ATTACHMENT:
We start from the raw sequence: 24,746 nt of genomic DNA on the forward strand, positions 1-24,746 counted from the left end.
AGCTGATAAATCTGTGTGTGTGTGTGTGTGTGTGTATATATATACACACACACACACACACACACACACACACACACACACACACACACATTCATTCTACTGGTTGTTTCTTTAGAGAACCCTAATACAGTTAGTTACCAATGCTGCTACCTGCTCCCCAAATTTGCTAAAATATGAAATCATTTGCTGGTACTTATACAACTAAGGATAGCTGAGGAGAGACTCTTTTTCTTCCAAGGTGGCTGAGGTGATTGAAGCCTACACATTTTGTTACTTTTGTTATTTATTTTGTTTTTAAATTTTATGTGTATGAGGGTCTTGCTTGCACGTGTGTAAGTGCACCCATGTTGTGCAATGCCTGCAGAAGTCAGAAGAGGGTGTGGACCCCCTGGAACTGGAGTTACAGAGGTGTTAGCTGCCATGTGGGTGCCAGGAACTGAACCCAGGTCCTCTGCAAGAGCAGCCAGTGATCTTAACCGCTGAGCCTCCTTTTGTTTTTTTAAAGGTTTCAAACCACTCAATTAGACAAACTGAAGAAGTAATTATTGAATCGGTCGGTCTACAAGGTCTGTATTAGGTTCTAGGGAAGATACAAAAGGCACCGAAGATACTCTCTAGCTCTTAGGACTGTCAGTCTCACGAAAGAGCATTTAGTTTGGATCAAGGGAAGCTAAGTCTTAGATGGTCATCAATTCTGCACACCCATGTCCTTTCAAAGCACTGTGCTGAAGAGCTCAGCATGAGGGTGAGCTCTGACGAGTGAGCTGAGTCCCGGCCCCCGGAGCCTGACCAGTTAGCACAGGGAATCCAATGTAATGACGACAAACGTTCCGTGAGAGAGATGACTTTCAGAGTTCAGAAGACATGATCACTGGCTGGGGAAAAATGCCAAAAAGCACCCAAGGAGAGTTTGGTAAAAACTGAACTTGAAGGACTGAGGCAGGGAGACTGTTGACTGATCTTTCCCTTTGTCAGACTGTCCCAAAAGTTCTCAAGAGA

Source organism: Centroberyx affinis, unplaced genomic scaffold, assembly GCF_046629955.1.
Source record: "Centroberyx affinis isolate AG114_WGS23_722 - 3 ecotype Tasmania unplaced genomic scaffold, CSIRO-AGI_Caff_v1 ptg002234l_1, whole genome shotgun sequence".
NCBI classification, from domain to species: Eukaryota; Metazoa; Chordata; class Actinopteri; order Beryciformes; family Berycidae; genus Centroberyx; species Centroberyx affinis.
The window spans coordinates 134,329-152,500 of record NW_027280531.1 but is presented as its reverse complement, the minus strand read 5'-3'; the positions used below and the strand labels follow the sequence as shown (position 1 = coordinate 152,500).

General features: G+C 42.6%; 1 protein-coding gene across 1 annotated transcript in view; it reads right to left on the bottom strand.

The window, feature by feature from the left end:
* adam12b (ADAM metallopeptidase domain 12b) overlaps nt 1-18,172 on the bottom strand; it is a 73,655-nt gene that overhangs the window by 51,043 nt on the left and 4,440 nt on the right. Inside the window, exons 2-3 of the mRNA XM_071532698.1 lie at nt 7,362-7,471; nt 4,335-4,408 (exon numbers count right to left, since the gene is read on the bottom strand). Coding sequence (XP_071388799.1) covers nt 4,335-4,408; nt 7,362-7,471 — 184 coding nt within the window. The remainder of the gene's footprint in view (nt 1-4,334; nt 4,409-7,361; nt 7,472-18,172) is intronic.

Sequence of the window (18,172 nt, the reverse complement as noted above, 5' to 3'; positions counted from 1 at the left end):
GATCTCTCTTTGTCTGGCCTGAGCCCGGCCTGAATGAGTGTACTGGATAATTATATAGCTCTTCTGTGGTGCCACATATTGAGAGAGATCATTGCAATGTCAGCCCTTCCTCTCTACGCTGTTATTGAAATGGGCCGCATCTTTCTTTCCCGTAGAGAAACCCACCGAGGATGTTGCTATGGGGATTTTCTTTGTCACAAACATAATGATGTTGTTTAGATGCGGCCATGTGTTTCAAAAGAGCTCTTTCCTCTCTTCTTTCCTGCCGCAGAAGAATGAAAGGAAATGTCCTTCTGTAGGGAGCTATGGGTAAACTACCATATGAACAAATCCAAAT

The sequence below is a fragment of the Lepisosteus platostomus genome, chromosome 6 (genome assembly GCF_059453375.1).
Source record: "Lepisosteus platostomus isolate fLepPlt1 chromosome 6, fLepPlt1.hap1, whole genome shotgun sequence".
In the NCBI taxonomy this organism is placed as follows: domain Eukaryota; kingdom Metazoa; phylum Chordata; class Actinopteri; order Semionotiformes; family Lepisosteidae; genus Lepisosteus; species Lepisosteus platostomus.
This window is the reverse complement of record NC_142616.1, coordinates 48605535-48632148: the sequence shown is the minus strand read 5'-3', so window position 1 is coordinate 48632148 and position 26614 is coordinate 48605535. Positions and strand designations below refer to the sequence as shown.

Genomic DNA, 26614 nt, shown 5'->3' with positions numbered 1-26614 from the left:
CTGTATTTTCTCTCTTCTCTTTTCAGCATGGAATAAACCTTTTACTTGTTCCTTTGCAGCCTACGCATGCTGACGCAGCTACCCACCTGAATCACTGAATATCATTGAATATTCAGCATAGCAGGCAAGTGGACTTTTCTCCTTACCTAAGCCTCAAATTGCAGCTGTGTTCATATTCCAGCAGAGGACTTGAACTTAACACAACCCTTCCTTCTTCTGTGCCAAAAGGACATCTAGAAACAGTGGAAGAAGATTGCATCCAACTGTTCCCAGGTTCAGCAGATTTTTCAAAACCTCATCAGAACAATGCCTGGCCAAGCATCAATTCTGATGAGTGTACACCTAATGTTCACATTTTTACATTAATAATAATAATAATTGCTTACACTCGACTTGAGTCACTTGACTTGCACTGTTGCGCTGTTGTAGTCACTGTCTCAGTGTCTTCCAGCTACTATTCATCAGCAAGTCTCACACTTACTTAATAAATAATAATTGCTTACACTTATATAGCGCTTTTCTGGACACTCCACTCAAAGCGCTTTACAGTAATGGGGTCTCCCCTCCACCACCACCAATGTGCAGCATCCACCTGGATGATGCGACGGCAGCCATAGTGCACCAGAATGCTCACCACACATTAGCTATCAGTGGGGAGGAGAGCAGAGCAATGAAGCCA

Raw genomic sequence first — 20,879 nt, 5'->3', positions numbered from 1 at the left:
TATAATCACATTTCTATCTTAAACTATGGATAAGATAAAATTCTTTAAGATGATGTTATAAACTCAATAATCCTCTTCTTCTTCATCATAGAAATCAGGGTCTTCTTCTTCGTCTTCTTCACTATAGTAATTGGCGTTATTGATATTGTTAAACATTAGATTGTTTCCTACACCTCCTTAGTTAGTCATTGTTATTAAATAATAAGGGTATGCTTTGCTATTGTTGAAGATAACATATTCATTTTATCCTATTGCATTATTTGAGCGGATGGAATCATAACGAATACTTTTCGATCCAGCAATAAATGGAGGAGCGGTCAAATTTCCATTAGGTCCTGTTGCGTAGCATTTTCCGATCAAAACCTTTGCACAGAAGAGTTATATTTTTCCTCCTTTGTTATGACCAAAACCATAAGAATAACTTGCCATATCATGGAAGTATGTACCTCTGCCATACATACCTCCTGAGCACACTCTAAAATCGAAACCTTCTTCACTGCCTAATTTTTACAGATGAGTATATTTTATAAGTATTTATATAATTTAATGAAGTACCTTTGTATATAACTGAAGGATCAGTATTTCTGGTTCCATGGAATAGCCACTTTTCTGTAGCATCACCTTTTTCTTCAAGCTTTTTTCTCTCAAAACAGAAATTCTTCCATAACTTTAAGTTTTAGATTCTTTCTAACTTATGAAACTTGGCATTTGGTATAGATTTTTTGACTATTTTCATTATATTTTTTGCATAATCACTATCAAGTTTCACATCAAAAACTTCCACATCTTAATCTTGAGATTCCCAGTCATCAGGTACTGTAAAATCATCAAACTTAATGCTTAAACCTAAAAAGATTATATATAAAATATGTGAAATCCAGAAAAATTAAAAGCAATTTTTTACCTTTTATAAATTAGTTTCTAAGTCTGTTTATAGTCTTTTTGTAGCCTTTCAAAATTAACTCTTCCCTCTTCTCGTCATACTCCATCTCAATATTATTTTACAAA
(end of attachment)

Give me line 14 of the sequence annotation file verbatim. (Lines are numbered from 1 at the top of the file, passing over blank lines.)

In the NCBI taxonomy this organism is placed as follows: domain Eukaryota; kingdom Metazoa; phylum Chordata; class Actinopteri; order Semionotiformes; family Lepisosteidae; genus Lepisosteus; species Lepisosteus platostomus.